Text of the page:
SWAN nationally affiliated to the Autistic Rights Movement last year and set a precedent for doing the same with other service user groups and self-advocacy networks. Roderick Cobley from the London Autistic Rights Movement (LARM) was a guest speaker at the London SWAN monthly meeting in June. He provided an introduction to the concept of neurodiversity and its place in the social model of disability and how ignorance and discrimination against the ‘differently brained’ affects the lives of autistic people. The Autistic Rights Movement are campaigning against the medicalisation of autism and in favour of independent living.
In kind, LARM invited London SWAN to speak at their equivalent meeting this September. I went along and gave a background to SWAN, our anti-cuts activity and some of the highlights from our recent national conference. I didn’t discuss social work and autism, with sparse personal knowledge, but rather identified areas of potential relevance to both SWAN and autistic people: DLA medical testing, slashing access to Employment Support Allowance and the disgrace of £15bn saved by 2015 in welfare cuts overall against a projected £10bn via the banking levy. I went on to mention the radical tradition in social work and how collective action is poignant now, not just to fight cuts, but as a vehicle for denuding professional power differentials between workers and service users.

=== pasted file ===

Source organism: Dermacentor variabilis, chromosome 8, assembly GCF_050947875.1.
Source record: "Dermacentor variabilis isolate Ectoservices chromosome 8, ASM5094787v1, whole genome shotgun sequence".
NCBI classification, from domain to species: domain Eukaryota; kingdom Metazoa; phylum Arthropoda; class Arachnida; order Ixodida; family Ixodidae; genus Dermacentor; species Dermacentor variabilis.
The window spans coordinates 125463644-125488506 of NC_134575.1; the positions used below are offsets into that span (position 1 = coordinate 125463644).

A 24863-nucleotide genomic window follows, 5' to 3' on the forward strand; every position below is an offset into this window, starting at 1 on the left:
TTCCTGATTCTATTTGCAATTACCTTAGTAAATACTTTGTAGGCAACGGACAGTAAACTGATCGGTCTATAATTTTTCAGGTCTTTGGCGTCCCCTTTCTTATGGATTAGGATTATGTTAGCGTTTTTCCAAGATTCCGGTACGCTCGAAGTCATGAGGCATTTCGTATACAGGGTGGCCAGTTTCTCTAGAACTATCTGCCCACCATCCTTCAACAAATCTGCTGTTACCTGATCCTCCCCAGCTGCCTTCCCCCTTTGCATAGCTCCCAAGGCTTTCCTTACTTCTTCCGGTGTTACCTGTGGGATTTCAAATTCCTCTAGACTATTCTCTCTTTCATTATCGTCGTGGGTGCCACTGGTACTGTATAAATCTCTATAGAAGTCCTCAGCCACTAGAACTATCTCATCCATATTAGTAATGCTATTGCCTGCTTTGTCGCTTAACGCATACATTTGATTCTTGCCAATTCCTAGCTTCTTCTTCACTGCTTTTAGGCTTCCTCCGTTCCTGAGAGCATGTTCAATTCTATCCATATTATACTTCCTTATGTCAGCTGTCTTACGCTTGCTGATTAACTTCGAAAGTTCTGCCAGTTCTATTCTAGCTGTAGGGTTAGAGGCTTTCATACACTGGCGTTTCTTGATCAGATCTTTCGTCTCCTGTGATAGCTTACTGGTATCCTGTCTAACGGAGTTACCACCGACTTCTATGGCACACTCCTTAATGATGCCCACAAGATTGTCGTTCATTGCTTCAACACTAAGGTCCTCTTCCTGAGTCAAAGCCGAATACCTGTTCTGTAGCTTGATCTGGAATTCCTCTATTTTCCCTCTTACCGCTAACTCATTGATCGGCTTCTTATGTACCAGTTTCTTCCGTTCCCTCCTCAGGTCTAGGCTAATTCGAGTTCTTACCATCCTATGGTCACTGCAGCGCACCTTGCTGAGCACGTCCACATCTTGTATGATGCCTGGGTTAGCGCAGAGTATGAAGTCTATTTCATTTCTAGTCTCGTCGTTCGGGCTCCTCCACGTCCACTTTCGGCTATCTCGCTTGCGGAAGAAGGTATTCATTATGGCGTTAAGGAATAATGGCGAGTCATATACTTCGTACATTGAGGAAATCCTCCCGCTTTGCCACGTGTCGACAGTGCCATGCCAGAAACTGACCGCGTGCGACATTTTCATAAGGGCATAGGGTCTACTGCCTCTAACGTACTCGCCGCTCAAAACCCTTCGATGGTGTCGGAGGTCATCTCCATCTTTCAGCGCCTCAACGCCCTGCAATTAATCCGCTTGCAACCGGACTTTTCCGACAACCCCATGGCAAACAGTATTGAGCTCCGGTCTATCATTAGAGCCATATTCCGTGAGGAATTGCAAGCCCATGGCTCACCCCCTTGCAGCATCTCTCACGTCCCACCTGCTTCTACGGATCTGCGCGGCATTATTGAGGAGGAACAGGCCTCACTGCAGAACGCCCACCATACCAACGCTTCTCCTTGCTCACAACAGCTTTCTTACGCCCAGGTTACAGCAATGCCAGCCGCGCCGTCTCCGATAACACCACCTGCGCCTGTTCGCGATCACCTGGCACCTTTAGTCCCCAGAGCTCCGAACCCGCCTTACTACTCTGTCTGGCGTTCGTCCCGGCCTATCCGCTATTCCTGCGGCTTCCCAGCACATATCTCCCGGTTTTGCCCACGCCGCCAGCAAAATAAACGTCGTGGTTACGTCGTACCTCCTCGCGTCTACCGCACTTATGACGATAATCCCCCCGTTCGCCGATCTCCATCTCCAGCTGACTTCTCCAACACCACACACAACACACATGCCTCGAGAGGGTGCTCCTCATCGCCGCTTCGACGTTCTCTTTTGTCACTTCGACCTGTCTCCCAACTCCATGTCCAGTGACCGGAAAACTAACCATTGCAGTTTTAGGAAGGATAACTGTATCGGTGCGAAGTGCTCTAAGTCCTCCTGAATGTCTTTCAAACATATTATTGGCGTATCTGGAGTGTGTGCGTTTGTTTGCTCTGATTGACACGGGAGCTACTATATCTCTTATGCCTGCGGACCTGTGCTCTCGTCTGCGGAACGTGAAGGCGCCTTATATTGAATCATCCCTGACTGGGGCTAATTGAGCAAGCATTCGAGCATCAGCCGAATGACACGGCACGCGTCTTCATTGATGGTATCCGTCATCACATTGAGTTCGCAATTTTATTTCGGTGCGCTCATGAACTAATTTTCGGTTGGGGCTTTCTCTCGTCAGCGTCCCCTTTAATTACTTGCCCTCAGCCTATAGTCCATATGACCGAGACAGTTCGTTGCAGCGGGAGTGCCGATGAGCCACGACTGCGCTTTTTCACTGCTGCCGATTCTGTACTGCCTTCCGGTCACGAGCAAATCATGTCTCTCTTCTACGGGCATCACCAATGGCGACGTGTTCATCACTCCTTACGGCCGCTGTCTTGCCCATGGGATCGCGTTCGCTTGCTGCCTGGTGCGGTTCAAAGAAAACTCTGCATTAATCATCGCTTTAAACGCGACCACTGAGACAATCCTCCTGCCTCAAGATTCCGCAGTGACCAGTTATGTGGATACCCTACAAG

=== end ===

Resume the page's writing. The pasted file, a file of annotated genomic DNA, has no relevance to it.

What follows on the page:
From this point, the meeting was a lesson for me! I was given a swift introduction to including people in our network and discourse via technology. One of the LARM members, for instance, was participating in the meeting by phone. SWAN could not only be more inclusive, but might widen its membership significantly with the use of Skype, telephones and various Web 2.0 technology.
As the conversation developed around inclusion we began to discuss appropriate communication for those with autism. Members shared with me their frustration at the depth of ignorance about autism shown by Department of Health officials over the recent Autism Strategy. If this wasn’t incredible enough, others suggested this was frequently an issue for the pan-disability movement – often basic matters such as failing to provide literature in appropriate formats. It appears the hierarchy of impairments is alive, well and does not favour those with Autistic Spectrum Disorders.
As we discussed changes to benefit testing, the direct impact of such changes became apparent. Those with ‘non-visible’ disabilities have raised concerns about how a medical assessment might miss fluctuating conditions and leave them in dire straits. One or two members were visibly nervous while we discussed this.
However, the sober mood of our discussion lightened as one of the members suggested that social workers refer to autistic people as the ‘service excluded’ rather than service users. How many social care service users will be able to identify with this over the approaching months and years? Another LARM representative said that while she was intimidated by news of cuts, she felt like chucking eggs at the government. We unanimously agreed that was the right kind of response.
LARM members indicated that radical social work could be common ground for dialogue between autistic people and social workers. With this in mind LARM plan to send delegates to forthcoming local and national SWAN events. They must be able to count on us to support their campaigning. Here emerges a wider network.